English The Simple Present


Learn how to conjugate verbs in the simple present tense to form basic "Subject - Verb" sentences.

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The Simple Present is a grammatical tense that is used when we talk about something that happens always, usually or habitually. It happened in the past, it happens now, and it will probably happen in the future. To form the simple present, we use the following conjugation table.

Regular Verb Conjugation of “Do/Work/Like”

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do my homework every night.
She reads books.
We like the new apartment.

When forming the simple present, we have to be mindful of the third person: For HeShe, and It we always add an “s” at the end of the verb.
However, there are some spelling exceptions:

When a verb ends on –s /-ch /-sh / –x, or if the verb ends with a vowel (a, e, i, o, u) we add -es, 

I wash – He/She/It washes.
I miss – He/She/It misses.
I fetch – He/She/It fetches.
I fix – He/She/It fixes.
I go – He/She/It goes.

When a verb ends on consonant-y, we remove the “y” and add –ies.

I cry – He/She/It cries.
I try – He/She/It cries
I fly – He/She/It flies.

Note: This rule does not apply for verbs ending on vowel-y, or verbs that end on a double-vowel.
I pay – He/She/It pays. (not “paies”)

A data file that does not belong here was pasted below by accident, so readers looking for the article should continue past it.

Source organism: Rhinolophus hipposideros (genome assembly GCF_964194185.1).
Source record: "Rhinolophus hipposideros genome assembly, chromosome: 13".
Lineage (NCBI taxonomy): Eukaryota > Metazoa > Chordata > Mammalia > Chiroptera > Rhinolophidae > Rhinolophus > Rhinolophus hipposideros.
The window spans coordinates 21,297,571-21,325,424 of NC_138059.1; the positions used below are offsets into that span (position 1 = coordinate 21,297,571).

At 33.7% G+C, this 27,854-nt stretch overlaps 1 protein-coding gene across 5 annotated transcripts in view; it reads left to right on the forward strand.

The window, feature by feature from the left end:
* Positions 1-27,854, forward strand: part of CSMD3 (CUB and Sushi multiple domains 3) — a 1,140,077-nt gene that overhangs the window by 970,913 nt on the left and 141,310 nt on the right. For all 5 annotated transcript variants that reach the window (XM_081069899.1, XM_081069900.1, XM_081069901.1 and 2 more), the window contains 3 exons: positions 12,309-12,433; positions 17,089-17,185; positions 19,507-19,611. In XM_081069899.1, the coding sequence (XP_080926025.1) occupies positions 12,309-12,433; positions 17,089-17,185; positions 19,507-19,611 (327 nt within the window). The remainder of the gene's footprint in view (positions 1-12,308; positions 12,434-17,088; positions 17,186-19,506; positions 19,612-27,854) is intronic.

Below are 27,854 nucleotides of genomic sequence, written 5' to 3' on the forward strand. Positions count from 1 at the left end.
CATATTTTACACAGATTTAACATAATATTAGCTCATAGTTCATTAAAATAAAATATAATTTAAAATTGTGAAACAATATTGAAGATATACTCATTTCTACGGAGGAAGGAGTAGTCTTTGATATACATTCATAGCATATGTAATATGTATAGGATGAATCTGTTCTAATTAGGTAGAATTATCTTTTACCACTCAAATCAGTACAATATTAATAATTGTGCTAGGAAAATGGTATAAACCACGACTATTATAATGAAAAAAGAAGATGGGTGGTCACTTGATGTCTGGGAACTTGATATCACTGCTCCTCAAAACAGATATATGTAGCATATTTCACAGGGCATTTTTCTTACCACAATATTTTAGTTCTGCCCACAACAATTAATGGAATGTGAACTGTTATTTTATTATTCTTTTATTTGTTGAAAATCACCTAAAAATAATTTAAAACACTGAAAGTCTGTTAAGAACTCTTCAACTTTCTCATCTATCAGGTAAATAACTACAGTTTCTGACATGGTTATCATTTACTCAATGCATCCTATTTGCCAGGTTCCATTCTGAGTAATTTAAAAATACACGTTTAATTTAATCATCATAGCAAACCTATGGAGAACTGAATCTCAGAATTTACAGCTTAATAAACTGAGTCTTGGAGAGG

I say – He/She/It says. (not “saies”)
I see – He/She/It sees (not ‘seies”)
I sue – He/She/It sues (not “suies”)

When expressing something in the present tense negative, we use “do not – don’t”

Regular Verb Conjugation of “Do/Work/Like” in the negative

doworklikenegative 2
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I do not work on Sundays.
We do not like the new apartment.
She does not read books.

Do/Does + subject + infinitive

questions simple present 1
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Common European Framework of Reference for Languages

The CEFR is an international standard used to describe language ability. Here are specific details of the CEFR for this topic.

General Explanation:
Can understand and use familiar everyday expressions and very basic phrases aimed at the satisfaction of needs of a concrete type. Can introduce him/herself and others and can ask and answer questions about personal details such as where he/she lives, people he/she knows and things he/she has. Can interact in a simple way provided the other person talks slowly and clearly and is prepared to help.
Specific Capabilities at this Level
I can write a short, simple postcard, for example sending holiday greetings. I can fill in forms with personal details, for example entering my name, nationality and address on a hotel registration form.
Spoken Production:
I can use simple phrases and sentences to describe where I live and people I know.
Spoken Interaction:
I can interact in a simple way provided the other person is prepared to repeat or rephrase things at a slower rate of speech and help me formulate what I’m trying to say. I can ask and answer simple questions in areas of immediate need or on very familiar topics.
I can understand familiar names, words and very simple sentences, for example on notices and posters or in catalogues.
I can recognize familiar words and very basic phrases concerning myself, my family and immediate concrete surroundings when people speak slowly and clearly.